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The Influence of a Night-Float Call System on the Incidence of Unintentional Dural Puncture: A Retrospective Impact Study

Elterman, Kelly G. MD; Tsen, Lawrence C. MD; Huang, Chuan-Chin ScD; Farber, Michaela K. MD, MS

doi: 10.1213/ANE.0000000000000706
Obstetric Anesthesiology: Brief Report

BACKGROUND: Resident night-float systems have been associated with adverse outcomes. We hypothesized that an obstetric anesthesia night float would increase the incidence of unintentional dural punctures.

METHODS: The July to December incidence of unintentional dural puncture before (control group) and with night float (night-float group) was compared retrospectively. The incidence of unintentional dural puncture by day of week and trainee level was evaluated.

RESULTS: The unintentional dural puncture rate of control group was 0.73% (20 of 2758) vs 1.49% (39 of 2612) in the night-float group (P = 0.008; relative risk = 2.06; 95% confidence interval = 1.23–3.74). The proportion of unintentional dural punctures attributed to clinical anesthesia-1 residents in the night-float and control groups was 28.2% (11 of 39) and 5.0% (1 of 20), respectively (relative risk = 5.64; 95% confidence interval = 1.07–152; P = 0.044).

CONCLUSIONS: Implementation of night float increased the incidence of unintentional dural puncture.

From the Department of Anesthesiology, Perioperative, and Pain Medicine, Brigham and Women’s Hospital, Boston, Massachusetts.

Accepted for publication February 4, 2015.

Funding: None.

The authors declare no conflicts of interest.

Reprints will not be available from the authors.

Address correspondence to Kelly G. Elterman, MD, Department of Anesthesiology, Perioperative, and Pain Medicine, Brigham and Women’s Hospital, 75 Francis St., CWN L1, Boston, MA 02115. Address e-mail to kelterman@gmail.com.

The Accreditation Council on Graduate Medical Education instituted resident duty-hour restrictions in 2003, limiting work hours and call frequency. Subsequent studies associated duty hour restrictions with increased sleep, decreased attention failure, and reduced medical errors.1–4 Importantly, resident education and clinical training were not comprised.5,6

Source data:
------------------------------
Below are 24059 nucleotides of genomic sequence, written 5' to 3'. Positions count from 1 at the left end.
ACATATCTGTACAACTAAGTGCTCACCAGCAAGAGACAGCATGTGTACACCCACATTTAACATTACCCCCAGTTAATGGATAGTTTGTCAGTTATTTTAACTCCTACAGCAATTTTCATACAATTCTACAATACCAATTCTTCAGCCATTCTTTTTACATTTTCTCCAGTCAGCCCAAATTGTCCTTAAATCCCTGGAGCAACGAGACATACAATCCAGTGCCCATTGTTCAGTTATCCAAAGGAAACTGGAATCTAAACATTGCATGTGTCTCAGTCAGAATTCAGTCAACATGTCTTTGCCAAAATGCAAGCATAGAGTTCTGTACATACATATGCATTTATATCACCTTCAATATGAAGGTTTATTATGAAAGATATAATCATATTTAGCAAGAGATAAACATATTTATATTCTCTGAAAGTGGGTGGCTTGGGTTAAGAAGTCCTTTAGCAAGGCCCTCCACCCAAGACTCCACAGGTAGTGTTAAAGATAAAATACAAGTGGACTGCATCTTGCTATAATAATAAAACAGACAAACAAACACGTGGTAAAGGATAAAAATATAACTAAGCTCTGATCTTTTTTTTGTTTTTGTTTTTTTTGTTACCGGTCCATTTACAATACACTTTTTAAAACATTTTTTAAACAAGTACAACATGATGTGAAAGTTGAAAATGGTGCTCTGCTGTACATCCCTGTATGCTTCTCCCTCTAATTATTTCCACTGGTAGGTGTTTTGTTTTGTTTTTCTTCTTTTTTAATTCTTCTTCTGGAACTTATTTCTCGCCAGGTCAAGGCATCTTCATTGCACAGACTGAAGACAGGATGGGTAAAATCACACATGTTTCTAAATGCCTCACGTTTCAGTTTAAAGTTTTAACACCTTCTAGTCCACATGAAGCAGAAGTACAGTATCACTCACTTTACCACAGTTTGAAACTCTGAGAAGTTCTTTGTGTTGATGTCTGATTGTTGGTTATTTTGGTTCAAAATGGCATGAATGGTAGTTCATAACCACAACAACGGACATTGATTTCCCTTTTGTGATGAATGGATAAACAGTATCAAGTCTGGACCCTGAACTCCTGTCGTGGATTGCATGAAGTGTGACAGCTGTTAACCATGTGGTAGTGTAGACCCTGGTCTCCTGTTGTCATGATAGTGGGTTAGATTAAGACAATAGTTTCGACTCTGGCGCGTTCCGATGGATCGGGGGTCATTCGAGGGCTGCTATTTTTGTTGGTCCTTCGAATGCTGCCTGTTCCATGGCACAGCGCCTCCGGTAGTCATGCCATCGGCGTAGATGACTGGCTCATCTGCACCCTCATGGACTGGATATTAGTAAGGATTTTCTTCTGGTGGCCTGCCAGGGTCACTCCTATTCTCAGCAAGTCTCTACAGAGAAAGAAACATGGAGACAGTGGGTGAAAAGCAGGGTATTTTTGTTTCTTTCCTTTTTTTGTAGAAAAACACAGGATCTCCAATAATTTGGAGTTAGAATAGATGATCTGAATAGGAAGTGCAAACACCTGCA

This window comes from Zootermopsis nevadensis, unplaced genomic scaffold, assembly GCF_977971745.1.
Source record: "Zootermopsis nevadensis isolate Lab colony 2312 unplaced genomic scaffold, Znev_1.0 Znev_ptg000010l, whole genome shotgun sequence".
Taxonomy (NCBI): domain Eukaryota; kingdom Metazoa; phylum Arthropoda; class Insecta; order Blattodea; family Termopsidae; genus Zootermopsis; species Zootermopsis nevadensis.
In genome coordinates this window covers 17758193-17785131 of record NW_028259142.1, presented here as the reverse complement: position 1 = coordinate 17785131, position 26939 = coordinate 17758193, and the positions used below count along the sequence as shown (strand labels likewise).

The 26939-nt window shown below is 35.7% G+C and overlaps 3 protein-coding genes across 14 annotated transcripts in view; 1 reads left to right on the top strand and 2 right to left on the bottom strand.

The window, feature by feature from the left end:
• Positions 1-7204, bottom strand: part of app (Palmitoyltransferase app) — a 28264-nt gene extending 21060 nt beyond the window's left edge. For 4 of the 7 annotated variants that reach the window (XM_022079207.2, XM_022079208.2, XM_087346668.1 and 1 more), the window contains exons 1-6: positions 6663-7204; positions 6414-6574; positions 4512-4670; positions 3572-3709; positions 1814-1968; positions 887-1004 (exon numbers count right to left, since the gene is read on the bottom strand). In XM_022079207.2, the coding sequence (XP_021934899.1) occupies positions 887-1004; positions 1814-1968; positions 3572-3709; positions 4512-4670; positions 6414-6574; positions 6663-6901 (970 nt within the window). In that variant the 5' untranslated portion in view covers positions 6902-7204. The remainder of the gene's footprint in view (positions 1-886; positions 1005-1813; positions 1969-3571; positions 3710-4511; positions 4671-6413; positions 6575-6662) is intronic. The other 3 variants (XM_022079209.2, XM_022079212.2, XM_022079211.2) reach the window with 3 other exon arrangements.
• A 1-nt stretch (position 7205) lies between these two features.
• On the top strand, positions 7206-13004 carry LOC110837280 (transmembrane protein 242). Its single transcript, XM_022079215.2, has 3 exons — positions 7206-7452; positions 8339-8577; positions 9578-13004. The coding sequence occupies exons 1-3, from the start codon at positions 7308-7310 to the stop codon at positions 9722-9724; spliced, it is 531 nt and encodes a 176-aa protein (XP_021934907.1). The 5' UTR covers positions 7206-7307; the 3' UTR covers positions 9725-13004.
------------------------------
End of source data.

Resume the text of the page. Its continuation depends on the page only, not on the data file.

In 2007, the Institute of Medicine recommended that work hours be restricted to 16 hours per shift for first-year residents.7 The Accreditation Council on Graduate Medical Education adopted the recommendations in July 2011. This recommendation had significant workforce implications, prompting academic programs to adopt night-float systems. Although initially observed to improve quality of care, some studies suggest that duty-hour restrictions have been associated with worse outcomes.8–11

Our night-float system was instituted in July 2013. It consisted of 5 consecutive (Sunday to Thursday) overnight shifts of 13 hours’ duration, staffed by residents assigned to obstetric anesthesia and main operating room rotations. Residents new to the obstetric anesthesia rotation were oriented with daytime lectures, demonstrations, and direct attending supervision of neuraxial procedures for several days before starting night float. Residents providing night-float coverage while assigned to other rotations were required to have completed at least 1 month-long obstetric anesthesia rotation. Previously, only residents from the obstetric anesthesia monthly rotation took overnight shifts, which were of 16 to 24 hours’ duration.

This retrospective study aimed to assess whether our night-float system was associated with an increased incidence of unintentional dural punctures compared with the previous system without night float. We also sought to determine whether the incidence of unintentional dural punctures increased with each sequential shift during the night-float week.